{ Review } The Toll by Neal Shusterman


“Better to be numb than plagued by longing for something that could never be.”

Read in November 2019

My Rating: 4 of 5 stars

I’ll never emphasize enough how grateful I am to have waited for this series to be fully released before starting it. Those who have waited and who managed to survive, you have all my respect, especially if like me, you vowed your unconditional love to Scythe Marie Curie. Honestly, the cliffhanger at the end of Thunderhead would have been the end of me if I wouldn’t have been able to know what happened next right away. And let me tell you, The Toll doesn’t start right away, but it actually takes place three years after the event of the previous instalment.

Rowan and Citra are MIA and, as long as anyone is concerned, they died along with the other present on the sinking Scythe Island. Of course, the event closing the previous suggested that, without any serious opposition left alive, Scythe Goddard would be ruling over the Scythedom. Especially since no one would be aware of the verdict he received judging him not ‘Scythe enough’ to be a proper head of the Scythedom. Obviously, such a powerful and bloodthirsty Goddard is not a good thing for Humankind and especially minorities such as the Tonists, strong believers of a post-mortal religion who loath Scythes.

“You can’t expose a lie without first shattering the will to believe it. That is why leading people to truth is so much more effective than merely telling them.”

And the Tonists have a new ‘God’ to worship. Greyson Tolliver is now the only one able to hear and communicate with the Thunderhead, making him all-knowing and wise. Since the Thunderhead has foreseen a disaster coming, and it is directly related to Scythe business, it is not able to directly act and therefore has to find a way to get around his nature and to secretly interfere with what it is not allowed to. To be honest, this plotline kind of bored me. I used to love Greyson in the previous book, but Tonists are so boring that they probably rubbed off on Greyson.

I was also a bit disappointed in Scythe Faraday, even though I felt his pain and sadness for losing those he loved the most, he just turned into some whiner who spends most of the book mopping around and being a jerk to other characters. And the buildup to understand what was the point of him being on that island in the first place was so excruciatingly long that, when we finally understand why, I didn’t care much anymore. However, I really liked his assistant even though I’m not a fan of characters introduced in the last characters, especially that many, meaning they didn’t have room to be well developed.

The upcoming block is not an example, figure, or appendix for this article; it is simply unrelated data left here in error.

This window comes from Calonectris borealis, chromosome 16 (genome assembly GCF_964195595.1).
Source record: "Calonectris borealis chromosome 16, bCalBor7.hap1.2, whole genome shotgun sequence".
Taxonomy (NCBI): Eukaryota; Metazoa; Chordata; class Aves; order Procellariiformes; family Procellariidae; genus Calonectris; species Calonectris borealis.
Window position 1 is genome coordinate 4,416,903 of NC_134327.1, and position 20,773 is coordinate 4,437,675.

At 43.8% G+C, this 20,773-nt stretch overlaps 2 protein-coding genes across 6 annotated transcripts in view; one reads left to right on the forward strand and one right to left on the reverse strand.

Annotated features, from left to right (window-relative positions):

“The truth is, power for power’s sake is a consuming addiction. He would devour the world whole, and still be unsatisfied.”

I’m kind of happy with Citra and Rowan’s arc through this trilogy, even though I really don’t find them credible as love-interests. I like them as characters but I don’t feel anything when they are interacting as a couple. In the previous instalment, I was disappointed in the lack of diversity, well this book wasn’t much better. We had only one character, Captain Jerico, whose gender was influenced by the weather. It was too little too late in my opinion. Goodard was a bit one-dimensional, he wasn’t a great villain and I would have wanted him to have some more depth in order to make him more believable and scarier.

I’ll give Neal Shusterman that, he truly can write. Even though this book’s plotline didn’t blow me away like the two previous ones, and even though I found more flaws, it stayed a great reading experience thanks to the beautiful writing and the spot-on world-building. I did find the ending a little bit too ‘HEA’ and I would have wished for a more tainted conclusion for at least one of the main characters, it would have made it more authentic. I was especially bummed by the solution the Thunderhead found to regulate the population in the end, I mean, why hasn’t it done that since the beginning? Last but not least, I enjoyed the political references in the book, they made me smile and made me remember that authors are persons just like you and me, with opinions and a voice.

“Can’t see why I should concern myself with humankind at all.”


Have you read or will you read this book?
What did you think about it?

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French Book Blogger and avid reader 📚 - YA, Adult, NA, Fantasy, Contemporary, LGBTQ+, Romance -, LGBT & disability rep 🏳️‍🌈, Ravenclaw Potterhead △⃒⃘, English teacher 👩🏼‍🏫 living to travel 🌍, proud mom of Padfoot 🐕 and Juniper 🐈

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